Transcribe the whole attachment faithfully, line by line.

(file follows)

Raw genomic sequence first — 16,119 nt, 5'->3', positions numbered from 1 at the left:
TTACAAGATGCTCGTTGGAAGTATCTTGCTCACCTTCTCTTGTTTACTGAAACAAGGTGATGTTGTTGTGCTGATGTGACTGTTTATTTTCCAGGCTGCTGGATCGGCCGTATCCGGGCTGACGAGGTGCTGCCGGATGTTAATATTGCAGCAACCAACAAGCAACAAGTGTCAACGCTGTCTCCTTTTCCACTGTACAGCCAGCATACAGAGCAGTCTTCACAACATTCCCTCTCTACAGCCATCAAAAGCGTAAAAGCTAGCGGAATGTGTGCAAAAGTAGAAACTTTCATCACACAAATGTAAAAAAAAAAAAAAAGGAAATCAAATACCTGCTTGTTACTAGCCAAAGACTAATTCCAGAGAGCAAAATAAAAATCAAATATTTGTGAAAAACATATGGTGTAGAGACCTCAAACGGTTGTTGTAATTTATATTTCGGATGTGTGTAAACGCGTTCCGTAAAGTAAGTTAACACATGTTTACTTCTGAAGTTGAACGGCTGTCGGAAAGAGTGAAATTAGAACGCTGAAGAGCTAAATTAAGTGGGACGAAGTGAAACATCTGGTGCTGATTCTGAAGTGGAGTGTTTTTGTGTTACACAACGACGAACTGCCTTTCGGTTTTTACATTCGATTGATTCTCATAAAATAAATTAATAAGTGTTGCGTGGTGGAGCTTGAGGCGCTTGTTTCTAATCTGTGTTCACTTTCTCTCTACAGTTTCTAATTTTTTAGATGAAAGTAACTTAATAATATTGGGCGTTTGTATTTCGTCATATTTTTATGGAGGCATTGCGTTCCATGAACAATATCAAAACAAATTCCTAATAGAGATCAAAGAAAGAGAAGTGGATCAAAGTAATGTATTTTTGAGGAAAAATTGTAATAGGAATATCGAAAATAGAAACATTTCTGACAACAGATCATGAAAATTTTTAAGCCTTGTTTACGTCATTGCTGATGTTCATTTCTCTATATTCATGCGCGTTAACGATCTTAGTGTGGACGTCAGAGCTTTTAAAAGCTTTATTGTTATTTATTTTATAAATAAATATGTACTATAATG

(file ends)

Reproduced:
Raw genomic sequence first — 16,119 nt, 5'->3', positions numbered from 1 at the left:
TTACAAGATGCTCGTTGGAAGTATCTTGCTCACCTTCTCTTGTTTACTGAAACAAGGTGATGTTGTTGTGCTGATGTGACTGTTTATTTTCCAGGCTGCTGGATCGGCCGTATCCGGGCTGACGAGGTGCTGCCGGATGTTAATATTGCAGCAACCAACAAGCAACAAGTGTCAACGCTGTCTCCTTTTCCACTGTACAGCCAGCATACAGAGCAGTCTTCACAACATTCCCTCTCTACAGCCATCAAAAGCGTAAAAGCTAGCGGAATGTGTGCAAAAGTAGAAACTTTCATCACACAAATGTAAAAAAAAAAAAAAAGGAAATCAAATACCTGCTTGTTACTAGCCAAAGACTAATTCCAGAGAGCAAAATAAAAATCAAATATTTGTGAAAAACATATGGTGTAGAGACCTCAAACGGTTGTTGTAATTTATATTTCGGATGTGTGTAAACGCGTTCCGTAAAGTAAGTTAACACATGTTTACTTCTGAAGTTGAACGGCTGTCGGAAAGAGTGAAATTAGAACGCTGAAGAGCTAAATTAAGTGGGACGAAGTGAAACATCTGGTGCTGATTCTGAAGTGGAGTGTTTTTGTGTTACACAACGACGAACTGCCTTTCGGTTTTTACATTCGATTGATTCTCATAAAATAAATTAATAAGTGTTGCGTGGTGGAGCTTGAGGCGCTTGTTTCTAATCTGTGTTCACTTTCTCTCTACAGTTTCTAATTTTTTAGATGAAAGTAACTTAATAATATTGGGCGTTTGTATTTCGTCATATTTTTATGGAGGCATTGCGTTCCATGAACAATATCAAAACAAATTCCTAATAGAGATCAAAGAAAGAGAAGTGGATCAAAGTAATGTATTTTTGAGGAAAAATTGTAATAGGAATATCGAAAATAGAAACATTTCTGACAACAGATCATGAAAATTTTTAAGCCTTGTTTACGTCATTGCTGATGTTCATTTCTCTATATTCATGCGCGTTAACGATCTTAGTGTGGACGTCAGAGCTTTTAAAAGCTTTATTGTTATTTATTTTATAAATAAATATGTACTATAATG